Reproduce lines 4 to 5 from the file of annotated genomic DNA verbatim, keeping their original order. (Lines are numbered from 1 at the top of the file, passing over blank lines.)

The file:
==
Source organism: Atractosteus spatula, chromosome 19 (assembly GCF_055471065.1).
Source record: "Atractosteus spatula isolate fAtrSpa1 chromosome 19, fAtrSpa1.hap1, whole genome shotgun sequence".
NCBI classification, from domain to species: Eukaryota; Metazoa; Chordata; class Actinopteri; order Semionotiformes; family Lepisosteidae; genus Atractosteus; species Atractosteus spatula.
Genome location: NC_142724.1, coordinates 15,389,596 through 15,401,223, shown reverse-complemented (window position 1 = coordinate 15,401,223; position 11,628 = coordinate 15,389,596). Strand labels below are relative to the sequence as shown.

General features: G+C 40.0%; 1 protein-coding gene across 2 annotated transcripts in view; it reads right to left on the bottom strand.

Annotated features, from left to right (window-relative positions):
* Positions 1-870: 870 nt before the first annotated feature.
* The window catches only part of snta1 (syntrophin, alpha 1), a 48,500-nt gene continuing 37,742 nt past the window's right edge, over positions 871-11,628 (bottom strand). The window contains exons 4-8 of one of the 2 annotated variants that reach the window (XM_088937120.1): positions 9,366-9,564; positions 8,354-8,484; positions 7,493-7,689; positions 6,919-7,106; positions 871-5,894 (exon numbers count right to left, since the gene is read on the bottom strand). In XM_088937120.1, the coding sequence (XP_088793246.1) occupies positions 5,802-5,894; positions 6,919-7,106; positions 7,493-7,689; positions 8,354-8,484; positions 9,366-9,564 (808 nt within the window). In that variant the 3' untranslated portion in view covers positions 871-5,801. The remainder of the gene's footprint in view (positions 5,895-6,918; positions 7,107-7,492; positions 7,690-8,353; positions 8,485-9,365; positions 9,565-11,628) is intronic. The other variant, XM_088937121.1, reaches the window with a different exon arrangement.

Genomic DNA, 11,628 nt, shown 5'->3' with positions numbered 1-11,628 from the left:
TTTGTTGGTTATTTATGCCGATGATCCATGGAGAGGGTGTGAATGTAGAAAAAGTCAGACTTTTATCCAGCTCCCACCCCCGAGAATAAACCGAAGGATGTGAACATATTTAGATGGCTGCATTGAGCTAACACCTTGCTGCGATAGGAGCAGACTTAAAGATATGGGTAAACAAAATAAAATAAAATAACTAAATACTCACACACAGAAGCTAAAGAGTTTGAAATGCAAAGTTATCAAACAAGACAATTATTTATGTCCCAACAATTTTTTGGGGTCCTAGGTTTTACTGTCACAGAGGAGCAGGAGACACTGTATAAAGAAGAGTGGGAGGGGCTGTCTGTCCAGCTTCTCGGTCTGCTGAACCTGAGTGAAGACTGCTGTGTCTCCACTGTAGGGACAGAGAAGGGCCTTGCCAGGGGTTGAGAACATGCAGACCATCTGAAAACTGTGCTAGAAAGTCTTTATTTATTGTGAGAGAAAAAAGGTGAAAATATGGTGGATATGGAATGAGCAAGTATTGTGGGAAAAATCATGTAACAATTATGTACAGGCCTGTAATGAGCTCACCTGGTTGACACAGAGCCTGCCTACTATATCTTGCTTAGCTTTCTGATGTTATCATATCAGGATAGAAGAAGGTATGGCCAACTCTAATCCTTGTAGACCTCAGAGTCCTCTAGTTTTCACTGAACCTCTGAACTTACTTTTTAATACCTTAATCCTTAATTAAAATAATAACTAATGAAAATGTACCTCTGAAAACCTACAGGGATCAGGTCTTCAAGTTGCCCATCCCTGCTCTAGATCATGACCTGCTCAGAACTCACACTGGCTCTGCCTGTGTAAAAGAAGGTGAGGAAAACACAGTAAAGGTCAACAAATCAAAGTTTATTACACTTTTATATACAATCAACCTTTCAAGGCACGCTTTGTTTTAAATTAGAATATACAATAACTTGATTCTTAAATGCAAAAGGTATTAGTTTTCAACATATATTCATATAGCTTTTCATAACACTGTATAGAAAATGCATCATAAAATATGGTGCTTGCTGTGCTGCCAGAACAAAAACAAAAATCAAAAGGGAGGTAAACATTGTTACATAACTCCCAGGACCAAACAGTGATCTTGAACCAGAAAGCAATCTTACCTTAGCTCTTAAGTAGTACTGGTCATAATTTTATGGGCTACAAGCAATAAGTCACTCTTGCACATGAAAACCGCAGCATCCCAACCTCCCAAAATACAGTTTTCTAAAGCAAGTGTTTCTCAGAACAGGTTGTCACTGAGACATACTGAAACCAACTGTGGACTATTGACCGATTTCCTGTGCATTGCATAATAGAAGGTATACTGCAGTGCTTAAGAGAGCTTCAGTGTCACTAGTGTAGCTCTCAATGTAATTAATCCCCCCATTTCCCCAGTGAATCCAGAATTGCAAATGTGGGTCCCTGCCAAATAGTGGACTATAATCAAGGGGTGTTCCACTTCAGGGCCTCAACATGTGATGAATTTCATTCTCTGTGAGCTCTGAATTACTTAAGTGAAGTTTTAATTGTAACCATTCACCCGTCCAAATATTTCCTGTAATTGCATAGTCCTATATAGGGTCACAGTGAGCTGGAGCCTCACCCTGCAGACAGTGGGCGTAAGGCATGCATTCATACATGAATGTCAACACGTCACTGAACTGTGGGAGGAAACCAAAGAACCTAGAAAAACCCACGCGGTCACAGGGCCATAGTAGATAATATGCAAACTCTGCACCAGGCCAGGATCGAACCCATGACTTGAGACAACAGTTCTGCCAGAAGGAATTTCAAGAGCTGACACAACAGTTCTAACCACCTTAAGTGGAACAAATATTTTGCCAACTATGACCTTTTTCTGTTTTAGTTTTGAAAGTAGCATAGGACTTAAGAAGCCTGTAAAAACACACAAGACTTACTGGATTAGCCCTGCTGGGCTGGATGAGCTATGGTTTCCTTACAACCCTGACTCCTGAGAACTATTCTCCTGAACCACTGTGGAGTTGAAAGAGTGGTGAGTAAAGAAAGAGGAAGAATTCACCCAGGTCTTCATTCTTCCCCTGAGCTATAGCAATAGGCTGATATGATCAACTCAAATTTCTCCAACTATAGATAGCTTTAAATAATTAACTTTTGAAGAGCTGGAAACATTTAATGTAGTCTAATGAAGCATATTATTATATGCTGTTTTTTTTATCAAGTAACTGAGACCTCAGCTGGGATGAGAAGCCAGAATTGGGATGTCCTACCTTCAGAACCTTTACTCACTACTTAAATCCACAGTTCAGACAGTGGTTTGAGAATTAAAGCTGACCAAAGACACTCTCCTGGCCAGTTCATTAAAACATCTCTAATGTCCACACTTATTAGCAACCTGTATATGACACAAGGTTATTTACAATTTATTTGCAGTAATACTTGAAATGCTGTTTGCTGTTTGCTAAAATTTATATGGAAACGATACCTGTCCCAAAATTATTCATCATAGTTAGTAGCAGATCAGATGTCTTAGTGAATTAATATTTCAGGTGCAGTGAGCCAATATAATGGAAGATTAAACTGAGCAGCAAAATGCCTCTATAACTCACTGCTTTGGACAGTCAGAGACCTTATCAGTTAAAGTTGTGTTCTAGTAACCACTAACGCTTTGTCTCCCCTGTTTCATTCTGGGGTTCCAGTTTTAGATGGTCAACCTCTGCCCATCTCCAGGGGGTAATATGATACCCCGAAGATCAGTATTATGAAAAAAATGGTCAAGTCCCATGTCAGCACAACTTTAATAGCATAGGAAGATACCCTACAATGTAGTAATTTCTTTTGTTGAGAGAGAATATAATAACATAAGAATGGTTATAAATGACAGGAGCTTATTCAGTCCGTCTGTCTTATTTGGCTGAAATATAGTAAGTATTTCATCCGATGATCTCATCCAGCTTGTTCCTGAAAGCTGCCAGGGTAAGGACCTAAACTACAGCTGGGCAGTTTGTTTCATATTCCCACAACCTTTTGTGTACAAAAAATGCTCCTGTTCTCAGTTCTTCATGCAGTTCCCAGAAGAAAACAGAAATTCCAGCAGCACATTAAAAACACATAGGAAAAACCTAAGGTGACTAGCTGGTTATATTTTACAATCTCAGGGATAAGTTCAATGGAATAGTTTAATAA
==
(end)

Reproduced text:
Genome location: NC_142724.1, coordinates 15,389,596 through 15,401,223, shown reverse-complemented (window position 1 = coordinate 15,401,223; position 11,628 = coordinate 15,389,596). Strand labels below are relative to the sequence as shown.

General features: G+C 40.0%; 1 protein-coding gene across 2 annotated transcripts in view; it reads right to left on the bottom strand.